16 August. Ibrahim Yaacob, a Malayan independence activist who had been in negotiations with Sukarno, Hatta and the Japanese over the inclusion of Malaya in an independent ‘Greater Indonesia’, convenes an emergency meeting of Malay activists in Kuala Lumpur.
17 August. In a disturbing reminder of events leading up to the mass famine earlier in the year, flood waters breach dikes on the Red River upstream from Hanoi. Within days, 150 breaches are reported around the delta, about one third of Tonkin’s summer rice crop being inundated as a result. Its inability to deal with the situation dispels any remaining credibility that the royal government may have had. The floods also inhibit vehicle movement by both Japanese and Chinese troops, offering a temporary benefit to local insurgents.
18 August. With its original Japanese-appointed members augmented by some senior officials chosen by Sukarno, the Preparatory Committee for the Independence of Indonesia (PPKI) endorses the constitution drafted in June by its Java-based predecessor. However, the special position for Islam is dropped and virtually absolute powers are granted to the President for a transitional period until legislative bodies can be elected. Sukarno and Hatta are chosen as President and Vice President. The borders of the new republic are to match those oftheold Netherlands East Indies (thus excluding British Borneo and Malaya). Next day, the PPKI meets again and approves a new cabinet as well as determining division of the country into provinces.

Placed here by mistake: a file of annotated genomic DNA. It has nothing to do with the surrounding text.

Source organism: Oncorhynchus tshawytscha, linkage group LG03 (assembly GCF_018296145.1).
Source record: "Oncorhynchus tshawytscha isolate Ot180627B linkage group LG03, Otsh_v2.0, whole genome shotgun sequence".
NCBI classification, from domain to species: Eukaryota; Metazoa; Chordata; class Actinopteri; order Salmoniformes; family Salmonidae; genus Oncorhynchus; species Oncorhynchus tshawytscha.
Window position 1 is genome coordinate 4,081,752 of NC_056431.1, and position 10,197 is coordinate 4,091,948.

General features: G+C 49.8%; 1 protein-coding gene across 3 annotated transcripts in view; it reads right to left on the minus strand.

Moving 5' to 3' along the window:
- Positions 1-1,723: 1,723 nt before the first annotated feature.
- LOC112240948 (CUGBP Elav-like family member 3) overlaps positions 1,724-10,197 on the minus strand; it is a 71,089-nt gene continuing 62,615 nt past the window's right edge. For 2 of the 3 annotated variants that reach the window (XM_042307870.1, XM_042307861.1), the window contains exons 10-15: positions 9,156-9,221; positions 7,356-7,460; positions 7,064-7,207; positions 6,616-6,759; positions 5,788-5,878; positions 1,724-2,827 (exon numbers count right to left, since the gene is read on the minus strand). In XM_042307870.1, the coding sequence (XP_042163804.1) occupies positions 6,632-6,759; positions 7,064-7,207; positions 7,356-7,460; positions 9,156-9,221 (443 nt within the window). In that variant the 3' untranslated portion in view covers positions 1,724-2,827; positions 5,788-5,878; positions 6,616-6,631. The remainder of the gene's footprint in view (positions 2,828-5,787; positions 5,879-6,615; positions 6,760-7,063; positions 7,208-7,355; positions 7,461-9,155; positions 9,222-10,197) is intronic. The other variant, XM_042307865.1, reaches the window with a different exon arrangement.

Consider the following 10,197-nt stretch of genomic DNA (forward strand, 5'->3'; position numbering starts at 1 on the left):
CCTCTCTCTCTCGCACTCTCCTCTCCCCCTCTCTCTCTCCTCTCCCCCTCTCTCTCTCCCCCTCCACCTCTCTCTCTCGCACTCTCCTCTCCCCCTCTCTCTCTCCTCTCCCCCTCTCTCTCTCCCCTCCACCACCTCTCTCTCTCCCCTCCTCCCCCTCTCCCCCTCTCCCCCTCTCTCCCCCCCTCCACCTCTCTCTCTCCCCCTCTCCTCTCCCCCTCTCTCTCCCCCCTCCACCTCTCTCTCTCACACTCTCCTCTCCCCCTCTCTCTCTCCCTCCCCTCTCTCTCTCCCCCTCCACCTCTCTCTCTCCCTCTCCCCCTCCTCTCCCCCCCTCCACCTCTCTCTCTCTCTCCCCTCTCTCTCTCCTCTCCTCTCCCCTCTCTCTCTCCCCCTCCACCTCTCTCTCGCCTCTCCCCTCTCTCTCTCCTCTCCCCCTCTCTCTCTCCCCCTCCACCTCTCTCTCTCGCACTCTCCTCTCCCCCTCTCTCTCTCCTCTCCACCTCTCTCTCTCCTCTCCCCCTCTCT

18 August. Over the next four days, all units of the Peta militia and Heiho volunteers (formed to support the Japanese war effort) are dissolved and their soldiers sent home. With the dissolution of established command structures, the move will hamper the creation of a national army for the new country.
19 August. A Japanese delegation arrives in Manila for a meeting with General Douglas MacArthur and U.S. officials to finalize surrender details. While travelling to and from the airport, the Japanese have to be protected from angry Filipinos threatening to attack them. At the same time, the Philippine Army begins demobilizing. Its units are no longer needed to invade Japan.
20 August. Representatives from the military and the newly formed civilian ‘Japanese Association’ select a site for an internment camp where Japanese civilians in Syonan can await repatriation. Japanese propaganda papers announce publically that Japan has surrendered, printing the imperial rescript on surrender in its entirety. Similar internment camps were constructed throughout Asia.
17 August. General Order No. 1, prescribing when, where and to whom Japanese forces may surrender, is approved by President Truman after having been hastily negotiated between the Allies. The formal surrender of Japan to the Americans takes priority, even though elsewhere this will leave a power vacuum until local surrenders can be accepted.
17 August. After a night of bargaining between Sukarno and Hatta, the radical pemuda, Admiral Maeda and the Japanese Army, a very short proclamation of independence is drafted at Admiral Maeda’s house in Jakarta. Sukarno later reads out this proclamation, signed by himself and Hatta, in the presence of PPKI delegates at his private residence.
22 August. On the same day that the Japanese surrender is publicly announced in Indonesia, the Preparatory Committee for the Independence of Indonesia (PPKI) meets again and sets up the Central Indonesian National Committee (KNIP) as a proto-legislature to advise the government. The beginnings of a national army are made as well with formation of a People’s Security Agency (BKR), which recruits among disbanded troops from Peta and similar units. The Partai Nasional Indonesia (PNI) is also established as a state party, with Sukarno as ‘Great Leader’, Hatta as ‘Deputy Great Leader’ and Sartono as ‘Head’ (see p. 122). At the end of the month, however, the party is dissolved after being considered ‘unnecessary’. (A new PNI is launched in January 1946.)